Best Practice

Statutory RSE – a role for all teaching staff

Statutory RSE is not just a list of topics to tick off a list, it should be relevant to children’s everyday lives and reach across the curriculum. Indeed, in many ways, all teachers are teachers of RSE. Lucy Emmerson explains

With the advent of statutory relationships, sex and health education (RSHE), many schools have created or refreshed the role of RSHE or PSHE education lead.

Quality provision rests heavily on having a specialist with subject leadership responsibility, but there is an important role for all school staff to understand the school’s approach to the subject and contribute to the success of RSHE provision.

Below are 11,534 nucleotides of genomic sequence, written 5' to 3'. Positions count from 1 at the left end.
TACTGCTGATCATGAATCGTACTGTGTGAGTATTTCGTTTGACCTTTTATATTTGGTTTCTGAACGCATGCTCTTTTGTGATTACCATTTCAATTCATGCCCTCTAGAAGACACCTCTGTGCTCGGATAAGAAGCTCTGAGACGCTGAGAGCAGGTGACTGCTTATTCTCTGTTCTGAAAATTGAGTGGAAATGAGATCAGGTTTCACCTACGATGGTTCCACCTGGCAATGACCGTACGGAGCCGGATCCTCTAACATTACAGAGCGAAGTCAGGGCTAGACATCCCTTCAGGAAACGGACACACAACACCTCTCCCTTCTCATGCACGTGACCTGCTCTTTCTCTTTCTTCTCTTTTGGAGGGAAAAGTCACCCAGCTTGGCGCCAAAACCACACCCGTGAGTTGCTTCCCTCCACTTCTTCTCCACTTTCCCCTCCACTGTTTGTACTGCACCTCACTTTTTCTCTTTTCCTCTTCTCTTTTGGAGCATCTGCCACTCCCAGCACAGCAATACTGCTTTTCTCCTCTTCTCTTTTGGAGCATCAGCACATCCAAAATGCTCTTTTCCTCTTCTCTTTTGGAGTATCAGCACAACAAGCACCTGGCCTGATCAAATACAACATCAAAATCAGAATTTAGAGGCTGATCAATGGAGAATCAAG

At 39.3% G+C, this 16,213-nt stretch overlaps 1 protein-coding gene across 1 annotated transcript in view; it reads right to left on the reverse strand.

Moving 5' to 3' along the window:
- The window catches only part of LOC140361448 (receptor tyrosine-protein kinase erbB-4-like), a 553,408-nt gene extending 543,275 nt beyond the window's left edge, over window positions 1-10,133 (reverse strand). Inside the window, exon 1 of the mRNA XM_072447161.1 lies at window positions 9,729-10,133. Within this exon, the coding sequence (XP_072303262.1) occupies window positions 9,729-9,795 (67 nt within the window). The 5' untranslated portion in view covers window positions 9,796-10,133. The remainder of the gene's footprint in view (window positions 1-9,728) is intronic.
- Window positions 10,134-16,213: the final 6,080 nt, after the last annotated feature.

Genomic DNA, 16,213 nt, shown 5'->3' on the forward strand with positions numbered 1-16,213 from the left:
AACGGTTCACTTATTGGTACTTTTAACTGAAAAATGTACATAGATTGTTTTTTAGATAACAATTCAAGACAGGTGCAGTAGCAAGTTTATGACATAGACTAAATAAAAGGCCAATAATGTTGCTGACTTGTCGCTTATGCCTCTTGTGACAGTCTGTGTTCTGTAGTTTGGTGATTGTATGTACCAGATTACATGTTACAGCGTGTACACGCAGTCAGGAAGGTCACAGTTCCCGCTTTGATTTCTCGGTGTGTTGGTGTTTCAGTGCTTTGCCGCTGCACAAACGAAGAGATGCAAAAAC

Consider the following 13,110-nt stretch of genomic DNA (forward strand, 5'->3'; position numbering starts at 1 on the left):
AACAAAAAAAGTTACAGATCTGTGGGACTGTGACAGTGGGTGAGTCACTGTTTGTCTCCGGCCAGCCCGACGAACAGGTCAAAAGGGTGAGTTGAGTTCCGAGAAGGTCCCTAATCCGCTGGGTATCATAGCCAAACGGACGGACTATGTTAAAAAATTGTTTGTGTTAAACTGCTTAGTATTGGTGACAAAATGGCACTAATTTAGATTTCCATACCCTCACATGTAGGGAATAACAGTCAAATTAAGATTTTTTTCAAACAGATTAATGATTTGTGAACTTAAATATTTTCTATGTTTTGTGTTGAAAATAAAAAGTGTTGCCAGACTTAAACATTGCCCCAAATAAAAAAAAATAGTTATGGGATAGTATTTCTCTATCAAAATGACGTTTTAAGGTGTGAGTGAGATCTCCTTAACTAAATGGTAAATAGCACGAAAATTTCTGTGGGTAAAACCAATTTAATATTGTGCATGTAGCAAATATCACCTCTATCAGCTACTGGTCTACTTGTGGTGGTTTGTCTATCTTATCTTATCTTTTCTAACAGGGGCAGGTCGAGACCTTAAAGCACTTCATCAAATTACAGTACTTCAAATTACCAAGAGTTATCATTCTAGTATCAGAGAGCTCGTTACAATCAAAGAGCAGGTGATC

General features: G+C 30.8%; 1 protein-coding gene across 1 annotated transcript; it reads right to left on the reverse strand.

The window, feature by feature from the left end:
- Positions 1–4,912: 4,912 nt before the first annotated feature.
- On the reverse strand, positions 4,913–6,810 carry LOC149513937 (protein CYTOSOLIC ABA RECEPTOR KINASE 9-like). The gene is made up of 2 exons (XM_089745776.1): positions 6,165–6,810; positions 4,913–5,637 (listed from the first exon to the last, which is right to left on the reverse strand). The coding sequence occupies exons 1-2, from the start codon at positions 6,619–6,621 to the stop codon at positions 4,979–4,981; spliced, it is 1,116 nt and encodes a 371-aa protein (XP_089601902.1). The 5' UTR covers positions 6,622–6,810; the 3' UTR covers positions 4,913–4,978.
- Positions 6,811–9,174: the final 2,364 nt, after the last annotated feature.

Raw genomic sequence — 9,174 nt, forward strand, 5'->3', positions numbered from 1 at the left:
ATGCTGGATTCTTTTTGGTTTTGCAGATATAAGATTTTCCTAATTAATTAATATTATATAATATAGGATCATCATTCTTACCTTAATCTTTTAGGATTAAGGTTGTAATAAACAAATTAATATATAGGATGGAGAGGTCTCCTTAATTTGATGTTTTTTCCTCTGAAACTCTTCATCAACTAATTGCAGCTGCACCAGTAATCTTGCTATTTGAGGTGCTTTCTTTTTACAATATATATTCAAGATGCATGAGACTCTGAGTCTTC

As a starting point, all staff should know the basics of the statutory RSHE guidance and be aware of the wide-ranging curriculum content specified, which includes, friendships, stereotypes, menstrual wellbeing, fertility, sexual harassment, pornography, online harms, healthy relationships, accessing sexual and reproductive health services and more. Obviously, the statutory content is broken down by phase – primary and secondary – and staff need to understand this as well (see DfE, 2019).

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